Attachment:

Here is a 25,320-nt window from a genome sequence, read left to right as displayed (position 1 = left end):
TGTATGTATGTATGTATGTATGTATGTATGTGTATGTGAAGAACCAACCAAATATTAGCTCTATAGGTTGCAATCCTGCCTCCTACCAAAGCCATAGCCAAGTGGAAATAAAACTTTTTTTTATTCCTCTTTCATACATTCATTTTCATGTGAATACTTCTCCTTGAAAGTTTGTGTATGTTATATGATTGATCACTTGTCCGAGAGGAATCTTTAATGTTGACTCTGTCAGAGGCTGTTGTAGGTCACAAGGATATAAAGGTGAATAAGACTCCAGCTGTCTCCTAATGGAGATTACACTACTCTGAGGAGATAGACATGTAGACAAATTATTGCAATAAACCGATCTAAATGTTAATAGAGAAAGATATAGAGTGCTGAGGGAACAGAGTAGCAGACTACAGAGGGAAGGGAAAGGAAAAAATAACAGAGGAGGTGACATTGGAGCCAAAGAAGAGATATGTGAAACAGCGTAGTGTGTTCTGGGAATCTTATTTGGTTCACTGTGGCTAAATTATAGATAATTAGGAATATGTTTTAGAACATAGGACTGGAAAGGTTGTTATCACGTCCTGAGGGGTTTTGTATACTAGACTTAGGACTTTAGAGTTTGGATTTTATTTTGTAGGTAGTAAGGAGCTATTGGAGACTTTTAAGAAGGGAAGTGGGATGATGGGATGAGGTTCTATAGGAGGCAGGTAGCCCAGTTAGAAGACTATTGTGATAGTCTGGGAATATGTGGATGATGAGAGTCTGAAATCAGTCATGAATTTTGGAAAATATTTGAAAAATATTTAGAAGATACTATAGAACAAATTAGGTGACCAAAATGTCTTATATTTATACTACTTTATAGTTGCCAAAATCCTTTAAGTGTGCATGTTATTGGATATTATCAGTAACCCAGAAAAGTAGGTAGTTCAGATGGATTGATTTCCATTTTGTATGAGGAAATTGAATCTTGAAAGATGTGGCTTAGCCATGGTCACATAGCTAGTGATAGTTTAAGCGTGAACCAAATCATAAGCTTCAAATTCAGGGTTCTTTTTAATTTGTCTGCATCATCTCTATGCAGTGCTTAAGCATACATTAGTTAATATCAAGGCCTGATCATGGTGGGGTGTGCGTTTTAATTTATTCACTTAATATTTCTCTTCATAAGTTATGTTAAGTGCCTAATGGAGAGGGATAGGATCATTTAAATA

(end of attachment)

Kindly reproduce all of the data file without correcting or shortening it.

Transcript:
Here is a 25,320-nt window from a genome sequence, read left to right as displayed (position 1 = left end):
TGTATGTATGTATGTATGTATGTATGTATGTGTATGTGAAGAACCAACCAAATATTAGCTCTATAGGTTGCAATCCTGCCTCCTACCAAAGCCATAGCCAAGTGGAAATAAAACTTTTTTTTATTCCTCTTTCATACATTCATTTTCATGTGAATACTTCTCCTTGAAAGTTTGTGTATGTTATATGATTGATCACTTGTCCGAGAGGAATCTTTAATGTTGACTCTGTCAGAGGCTGTTGTAGGTCACAAGGATATAAAGGTGAATAAGACTCCAGCTGTCTCCTAATGGAGATTACACTACTCTGAGGAGATAGACATGTAGACAAATTATTGCAATAAACCGATCTAAATGTTAATAGAGAAAGATATAGAGTGCTGAGGGAACAGAGTAGCAGACTACAGAGGGAAGGGAAAGGAAAAAATAACAGAGGAGGTGACATTGGAGCCAAAGAAGAGATATGTGAAACAGCGTAGTGTGTTCTGGGAATCTTATTTGGTTCACTGTGGCTAAATTATAGATAATTAGGAATATGTTTTAGAACATAGGACTGGAAAGGTTGTTATCACGTCCTGAGGGGTTTTGTATACTAGACTTAGGACTTTAGAGTTTGGATTTTATTTTGTAGGTAGTAAGGAGCTATTGGAGACTTTTAAGAAGGGAAGTGGGATGATGGGATGAGGTTCTATAGGAGGCAGGTAGCCCAGTTAGAAGACTATTGTGATAGTCTGGGAATATGTGGATGATGAGAGTCTGAAATCAGTCATGAATTTTGGAAAATATTTGAAAAATATTTAGAAGATACTATAGAACAAATTAGGTGACCAAAATGTCTTATATTTATACTACTTTATAGTTGCCAAAATCCTTTAAGTGTGCATGTTATTGGATATTATCAGTAACCCAGAAAAGTAGGTAGTTCAGATGGATTGATTTCCATTTTGTATGAGGAAATTGAATCTTGAAAGATGTGGCTTAGCCATGGTCACATAGCTAGTGATAGTTTAAGCGTGAACCAAATCATAAGCTTCAAATTCAGGGTTCTTTTTAATTTGTCTGCATCATCTCTATGCAGTGCTTAAGCATACATTAGTTAATATCAAGGCCTGATCATGGTGGGGTGTGCGTTTTAATTTATTCACTTAATATTTCTCTTCATAAGTTATGTTAAGTGCCTAATGGAGAGGGATAGGATCATTTAAATA